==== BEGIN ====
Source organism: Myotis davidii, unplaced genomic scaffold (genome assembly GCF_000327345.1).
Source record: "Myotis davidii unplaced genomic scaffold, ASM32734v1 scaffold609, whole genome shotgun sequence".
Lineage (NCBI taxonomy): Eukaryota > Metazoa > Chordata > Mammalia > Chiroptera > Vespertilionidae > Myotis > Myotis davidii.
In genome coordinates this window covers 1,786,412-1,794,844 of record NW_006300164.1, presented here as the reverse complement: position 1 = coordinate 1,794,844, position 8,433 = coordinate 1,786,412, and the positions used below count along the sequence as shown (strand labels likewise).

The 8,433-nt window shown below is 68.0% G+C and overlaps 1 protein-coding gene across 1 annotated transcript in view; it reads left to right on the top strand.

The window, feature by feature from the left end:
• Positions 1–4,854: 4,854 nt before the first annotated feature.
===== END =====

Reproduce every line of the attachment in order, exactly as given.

Source organism: Myotis davidii, unplaced genomic scaffold (genome assembly GCF_000327345.1).
Source record: "Myotis davidii unplaced genomic scaffold, ASM32734v1 scaffold609, whole genome shotgun sequence".
Lineage (NCBI taxonomy): Eukaryota > Metazoa > Chordata > Mammalia > Chiroptera > Vespertilionidae > Myotis > Myotis davidii.
In genome coordinates this window covers 1,786,412-1,794,844 of record NW_006300164.1, presented here as the reverse complement: position 1 = coordinate 1,794,844, position 8,433 = coordinate 1,786,412, and the positions used below count along the sequence as shown (strand labels likewise).

The 8,433-nt window shown below is 68.0% G+C and overlaps 1 protein-coding gene across 1 annotated transcript in view; it reads left to right on the top strand.

The window, feature by feature from the left end:
• Positions 1–4,854: 4,854 nt before the first annotated feature.